The first Winter I lived in my RV (this is my third) I wondered why my walls were getting wet. I’m grateful I’ve found solutions!
There’s a time of year in the Pacific Northwest I call “The Dampening.” This is my fourth Winter living up here (the first year I was in a tiny house with insulated walls) and reliably there’s a drop in temperature and increase in humidity.
Regardless of whether it rained overnight in the morning everything is damp. (Cue Morning Dew by Grateful Dead.) And if it doesn’t get sunny during the day it might not dry up again. And probably won’t dry up until next summer.
There’s science around condensation. When a glass of water is cold it will get wet on the outside. Why? Condensation.
That affects RV walls! On the inside and outside, but most insidious inside. I had neighbors whose trailer had to be demolished because the entire closet walls were moldy beyond repair. A whole house uninhabitable because previous owners didn’t take precautions! (😳)
A stitch in time saves 9! The Dampening also affects buildings, too. A friend who is a property manager in the PNW explained apartments deal with this a lot as well.
This is what worked for me! A homelabs medium to large room dehumidifier. My Mom and her spouse Pat bought it for me as an early birthday present in 2020 (exactly 2 years ago this week) and it did the trick swiftly. PERFECT for this problem! It has wheels, is easy to empty and maintain.
The other essential device I use is my Eden Pure space heater. Mine is an older model but this link was the equivalent I could find on Amazon.
If you are lucky enough to live in a lesbian retirement village and tell people you’re Wintering in an RV you will hear common unsolicited advice: do NOT use propane heat! Instead use electric!
Why? Moisture! Propane heat is releasing water and contributes to The Dampening.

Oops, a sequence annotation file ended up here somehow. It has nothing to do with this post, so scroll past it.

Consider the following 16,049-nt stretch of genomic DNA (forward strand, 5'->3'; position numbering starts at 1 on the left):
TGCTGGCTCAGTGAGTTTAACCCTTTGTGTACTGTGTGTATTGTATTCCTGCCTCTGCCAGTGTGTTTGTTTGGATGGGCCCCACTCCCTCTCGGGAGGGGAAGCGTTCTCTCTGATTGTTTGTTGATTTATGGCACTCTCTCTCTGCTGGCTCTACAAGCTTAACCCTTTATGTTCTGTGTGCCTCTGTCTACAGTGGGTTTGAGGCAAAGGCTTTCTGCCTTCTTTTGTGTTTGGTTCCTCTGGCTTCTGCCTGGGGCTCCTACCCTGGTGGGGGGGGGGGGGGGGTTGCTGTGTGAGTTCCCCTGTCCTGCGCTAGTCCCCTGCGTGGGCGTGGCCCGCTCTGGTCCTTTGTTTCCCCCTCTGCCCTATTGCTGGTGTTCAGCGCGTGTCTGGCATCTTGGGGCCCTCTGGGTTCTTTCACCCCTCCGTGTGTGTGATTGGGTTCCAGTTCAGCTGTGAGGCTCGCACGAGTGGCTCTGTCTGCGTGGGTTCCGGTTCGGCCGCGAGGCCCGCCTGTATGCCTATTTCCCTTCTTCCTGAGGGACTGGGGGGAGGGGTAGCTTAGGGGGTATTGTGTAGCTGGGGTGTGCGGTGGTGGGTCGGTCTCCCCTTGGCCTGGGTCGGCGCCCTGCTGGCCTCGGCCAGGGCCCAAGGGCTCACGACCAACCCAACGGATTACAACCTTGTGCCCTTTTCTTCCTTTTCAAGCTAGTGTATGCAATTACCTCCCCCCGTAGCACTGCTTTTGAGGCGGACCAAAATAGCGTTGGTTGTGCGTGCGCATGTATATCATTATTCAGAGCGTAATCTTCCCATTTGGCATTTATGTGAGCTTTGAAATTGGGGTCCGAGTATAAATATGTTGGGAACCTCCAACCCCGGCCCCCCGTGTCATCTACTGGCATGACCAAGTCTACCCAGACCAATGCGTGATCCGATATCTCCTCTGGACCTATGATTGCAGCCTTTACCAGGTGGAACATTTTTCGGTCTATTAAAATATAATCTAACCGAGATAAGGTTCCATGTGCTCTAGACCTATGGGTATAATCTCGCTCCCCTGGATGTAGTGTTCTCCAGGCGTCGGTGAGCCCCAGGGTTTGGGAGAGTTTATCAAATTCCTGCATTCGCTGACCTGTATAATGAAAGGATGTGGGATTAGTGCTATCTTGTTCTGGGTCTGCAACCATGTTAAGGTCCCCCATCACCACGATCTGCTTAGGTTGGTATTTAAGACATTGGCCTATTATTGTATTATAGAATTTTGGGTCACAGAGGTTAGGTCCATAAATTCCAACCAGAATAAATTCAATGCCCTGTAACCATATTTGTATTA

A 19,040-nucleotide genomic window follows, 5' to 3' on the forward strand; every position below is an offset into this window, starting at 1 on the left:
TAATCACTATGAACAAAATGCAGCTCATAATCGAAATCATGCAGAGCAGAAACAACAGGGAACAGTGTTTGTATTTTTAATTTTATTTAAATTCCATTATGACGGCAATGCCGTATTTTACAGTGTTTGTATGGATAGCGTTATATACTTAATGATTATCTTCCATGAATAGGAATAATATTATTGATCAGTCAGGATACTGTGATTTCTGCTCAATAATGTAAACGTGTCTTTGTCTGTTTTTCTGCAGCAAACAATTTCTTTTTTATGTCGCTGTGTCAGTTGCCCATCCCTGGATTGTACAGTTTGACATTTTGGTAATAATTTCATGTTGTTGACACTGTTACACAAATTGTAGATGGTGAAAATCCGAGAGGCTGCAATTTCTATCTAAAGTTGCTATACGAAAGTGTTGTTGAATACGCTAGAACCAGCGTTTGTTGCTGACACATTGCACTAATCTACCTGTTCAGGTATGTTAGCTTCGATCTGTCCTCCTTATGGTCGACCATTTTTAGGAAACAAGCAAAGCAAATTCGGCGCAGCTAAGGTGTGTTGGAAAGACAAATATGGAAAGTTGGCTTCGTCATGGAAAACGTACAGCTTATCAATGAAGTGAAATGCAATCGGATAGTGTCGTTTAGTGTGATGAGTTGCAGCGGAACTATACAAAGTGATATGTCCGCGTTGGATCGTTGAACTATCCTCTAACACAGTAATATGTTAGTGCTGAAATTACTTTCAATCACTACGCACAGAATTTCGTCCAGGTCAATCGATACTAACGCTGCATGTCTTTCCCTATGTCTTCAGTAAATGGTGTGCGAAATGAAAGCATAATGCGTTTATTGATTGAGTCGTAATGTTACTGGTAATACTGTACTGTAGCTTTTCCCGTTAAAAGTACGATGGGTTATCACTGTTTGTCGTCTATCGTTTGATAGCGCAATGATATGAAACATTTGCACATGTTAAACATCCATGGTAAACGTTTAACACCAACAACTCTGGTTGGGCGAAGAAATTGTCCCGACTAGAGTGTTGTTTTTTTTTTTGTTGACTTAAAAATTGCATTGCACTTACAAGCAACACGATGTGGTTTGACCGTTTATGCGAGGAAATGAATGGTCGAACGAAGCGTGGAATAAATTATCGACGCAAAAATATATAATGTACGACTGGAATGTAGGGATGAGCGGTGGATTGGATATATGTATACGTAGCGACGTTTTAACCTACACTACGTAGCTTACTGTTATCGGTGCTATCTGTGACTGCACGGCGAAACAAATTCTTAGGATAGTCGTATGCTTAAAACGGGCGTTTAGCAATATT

Here’s another good reason–we could all have access to carbon neutral renewable energy through solar or wind power. That’s way better for the environment than using fossil fuels to heat. This is not my case because my community hasn’t prioritized collectively shifting to solar or wind power. Hopefully someday!
I have owned a dozen different types of space heaters over the years and the Eden Pure (this one was a hand me down from Mom & Pat) was a game changer. It’s sturdy, has lots of safety features like auto temperature and it will not let you trip over the heater or the cord without turning off. It’s a perfect little heater for inside.
I do a kind of dance with the heater and my dehumidifier because I need to keep them on different electrical circuits. I move the dehumidifier between the bedroom and my living room (she has wheels).
Have you ever noticed that cooking is basically exciting water until it evaporates from the food? Have you ever wondered where that air goes? It’s to your walls if it’s Winter in an RV.
Living and breathing is also all water vaporizing. Water is life!! Water is an essential resource!
I start my day with the dehumidifier on while I make my tea and porridge. Hot liquids going right into the air and getting neutralized by the dehumidifier. I keep it going for an hour or two. When I shower the dehumidifier goes to the bedroom (where the shower air goes), I usually leave it going in the bedroom (with closet doors left open a crack to circulate air) while I take my daily forest walk. Then it has some time in the living room when I make dinner, and then some time on again before bed.
I don’t sleep with the dehumidifier on because I notice I wake up dry in my throat and that’s not good for a time when respiratory and vascular viruses are running rampant. Plus I live frugally (so I can devote myself to my art and activism) and I’m not trying to rack up a giant energy bill.
I think the energy star rating is right for the dehumidifier because while it needs electricity it is not a big hog of the electric bill. (My space heater is!)
Before I was blessed with my dehumidifier the first thing I tried to reduce the humidity in the air was getting this Eva Dry baby for my closet. It made very little difference and takes about 2 days to fully recharge so to speak (it’s a bunch of silica gel inside an appliance that heats up when you plug it in and dries out the silica). It’s good as back up in my closets now and I use it in my car. Ideally I would get a team of them to have in each closet where I have clothing.
Okay I hope this helps! It’s been really cool to live where I live and even though in the winter glamping is kind of uncomfortable and sometimes I get a little neuropathy from being too cold I’m learning more tips and tricks! Stay tuned to my blog for more I’m posting every day!
If you have RV life questions send me a note fatkiddanceparty at gmail dot com!
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